Powell derided corporations that gave aid and comfort to the enemy by failing to use their dominant economic power against those who wanted to hold corporations and their senior officials accountable for “defraud[ing],” “poison[ing],” and willfully manufactur[ing] unsafe products that will maim or kill the buyer.”
“One of the bewildering paradoxes of our time is the extent to which the enterprise system tolerates, if not participates in, its own destruction.
The campuses from which much of the criticism emanates are supported by (i) tax funds generated largely from American business, and (ii) contributions from capital funds controlled or generated by American business. The boards of trustees of our universities overwhelmingly are composed of men and women who are leaders in the system.
Most of the media, including the national TV systems, are owned and theoretically controlled by corporations which depend upon profits, and the enterprise system to survive.”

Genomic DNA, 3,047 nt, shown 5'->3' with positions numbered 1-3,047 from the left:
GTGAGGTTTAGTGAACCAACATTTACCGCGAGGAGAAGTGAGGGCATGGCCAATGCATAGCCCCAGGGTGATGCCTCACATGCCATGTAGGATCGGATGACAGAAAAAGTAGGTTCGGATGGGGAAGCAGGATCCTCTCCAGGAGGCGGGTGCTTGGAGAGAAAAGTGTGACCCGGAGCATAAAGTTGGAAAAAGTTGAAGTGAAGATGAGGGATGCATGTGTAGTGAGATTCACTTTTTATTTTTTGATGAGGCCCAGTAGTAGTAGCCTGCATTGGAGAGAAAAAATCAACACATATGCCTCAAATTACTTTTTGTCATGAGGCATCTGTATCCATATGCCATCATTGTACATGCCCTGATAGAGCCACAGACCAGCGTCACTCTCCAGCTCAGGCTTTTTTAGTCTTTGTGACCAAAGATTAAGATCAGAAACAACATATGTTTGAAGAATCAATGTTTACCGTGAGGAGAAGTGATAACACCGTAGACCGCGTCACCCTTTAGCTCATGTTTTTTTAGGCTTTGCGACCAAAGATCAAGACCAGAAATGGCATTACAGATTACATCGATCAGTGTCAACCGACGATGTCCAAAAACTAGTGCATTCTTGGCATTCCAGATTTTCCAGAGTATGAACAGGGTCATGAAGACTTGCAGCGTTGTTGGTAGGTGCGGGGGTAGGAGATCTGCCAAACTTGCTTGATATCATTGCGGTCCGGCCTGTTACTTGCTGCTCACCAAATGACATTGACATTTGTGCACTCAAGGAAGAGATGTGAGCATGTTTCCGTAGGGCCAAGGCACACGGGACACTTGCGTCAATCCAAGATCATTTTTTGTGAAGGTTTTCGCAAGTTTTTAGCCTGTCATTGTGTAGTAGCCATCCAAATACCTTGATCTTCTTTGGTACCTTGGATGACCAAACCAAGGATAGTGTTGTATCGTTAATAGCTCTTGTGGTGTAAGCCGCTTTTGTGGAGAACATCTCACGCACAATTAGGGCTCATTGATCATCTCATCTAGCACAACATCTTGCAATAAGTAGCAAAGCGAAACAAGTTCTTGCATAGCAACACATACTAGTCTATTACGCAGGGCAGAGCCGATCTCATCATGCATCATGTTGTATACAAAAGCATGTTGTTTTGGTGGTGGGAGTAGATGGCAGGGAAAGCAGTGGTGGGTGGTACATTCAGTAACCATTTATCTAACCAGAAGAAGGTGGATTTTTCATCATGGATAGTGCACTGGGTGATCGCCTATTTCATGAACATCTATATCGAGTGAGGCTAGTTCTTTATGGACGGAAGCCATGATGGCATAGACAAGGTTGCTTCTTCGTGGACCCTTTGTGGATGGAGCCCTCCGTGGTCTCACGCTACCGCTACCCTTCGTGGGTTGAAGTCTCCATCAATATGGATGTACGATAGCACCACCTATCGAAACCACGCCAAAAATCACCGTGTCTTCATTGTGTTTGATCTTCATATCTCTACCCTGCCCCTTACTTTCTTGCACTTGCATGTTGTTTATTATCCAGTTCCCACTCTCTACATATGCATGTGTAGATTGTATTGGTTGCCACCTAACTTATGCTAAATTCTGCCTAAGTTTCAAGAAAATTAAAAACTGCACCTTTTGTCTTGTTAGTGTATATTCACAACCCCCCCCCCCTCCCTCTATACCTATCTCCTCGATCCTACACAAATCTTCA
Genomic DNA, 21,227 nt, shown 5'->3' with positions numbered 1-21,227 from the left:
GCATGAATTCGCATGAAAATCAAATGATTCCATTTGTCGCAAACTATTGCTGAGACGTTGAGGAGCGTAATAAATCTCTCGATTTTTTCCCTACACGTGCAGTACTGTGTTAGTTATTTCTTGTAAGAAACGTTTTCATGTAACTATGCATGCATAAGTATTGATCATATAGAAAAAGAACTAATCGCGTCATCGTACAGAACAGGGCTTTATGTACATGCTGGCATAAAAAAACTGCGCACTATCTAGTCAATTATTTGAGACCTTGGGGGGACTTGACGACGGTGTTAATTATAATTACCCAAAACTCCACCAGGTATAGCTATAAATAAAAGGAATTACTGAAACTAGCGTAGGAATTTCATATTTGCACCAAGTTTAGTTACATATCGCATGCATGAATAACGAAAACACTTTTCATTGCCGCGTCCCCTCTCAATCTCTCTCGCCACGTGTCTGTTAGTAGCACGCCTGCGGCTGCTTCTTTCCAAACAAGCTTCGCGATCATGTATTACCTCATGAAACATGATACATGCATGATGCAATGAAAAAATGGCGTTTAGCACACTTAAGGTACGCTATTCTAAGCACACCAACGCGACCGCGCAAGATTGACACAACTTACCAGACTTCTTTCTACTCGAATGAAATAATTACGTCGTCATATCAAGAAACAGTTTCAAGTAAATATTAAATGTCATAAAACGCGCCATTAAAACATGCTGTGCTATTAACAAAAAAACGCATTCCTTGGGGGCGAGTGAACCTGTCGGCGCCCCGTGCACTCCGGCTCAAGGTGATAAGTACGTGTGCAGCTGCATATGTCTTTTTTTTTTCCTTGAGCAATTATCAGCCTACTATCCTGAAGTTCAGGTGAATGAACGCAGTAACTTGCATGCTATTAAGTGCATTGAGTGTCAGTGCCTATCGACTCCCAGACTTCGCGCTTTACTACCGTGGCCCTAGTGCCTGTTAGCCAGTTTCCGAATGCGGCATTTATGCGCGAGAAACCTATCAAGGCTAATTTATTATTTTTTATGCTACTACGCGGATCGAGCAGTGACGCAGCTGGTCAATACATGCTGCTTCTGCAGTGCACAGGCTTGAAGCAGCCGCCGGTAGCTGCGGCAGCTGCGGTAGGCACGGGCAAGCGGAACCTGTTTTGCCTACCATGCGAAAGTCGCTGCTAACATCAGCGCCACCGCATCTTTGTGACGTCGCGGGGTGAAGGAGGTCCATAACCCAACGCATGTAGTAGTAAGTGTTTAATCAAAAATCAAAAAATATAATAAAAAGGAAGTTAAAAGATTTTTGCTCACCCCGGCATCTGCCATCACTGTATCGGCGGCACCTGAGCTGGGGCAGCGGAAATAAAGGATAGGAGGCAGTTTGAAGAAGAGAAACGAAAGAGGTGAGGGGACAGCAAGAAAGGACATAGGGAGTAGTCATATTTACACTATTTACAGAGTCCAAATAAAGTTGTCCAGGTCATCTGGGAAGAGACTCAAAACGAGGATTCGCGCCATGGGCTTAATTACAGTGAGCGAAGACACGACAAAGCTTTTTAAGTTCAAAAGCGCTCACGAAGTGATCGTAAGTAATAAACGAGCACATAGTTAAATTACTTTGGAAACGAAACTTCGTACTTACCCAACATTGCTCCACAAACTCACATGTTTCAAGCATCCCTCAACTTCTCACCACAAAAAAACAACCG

In Powell’s telling, business interests were the political naïf in politics. Other lobbyists were “special interests” while business was dedicated to the public interest. Special interests made self-interested demands on politicians, business did not.
“Business, quite understandably, has been repelled by the multiplicity of non-negotiable “demands” made constantly by self-interest groups of all kinds.
While neither responsible business interests, nor the United States Chamber of Commerce, would engage in the irresponsible tactics of some pressure groups, it is essential that spokesmen for the enterprise system — at all levels and at every opportunity — be far more aggressive than in the past.”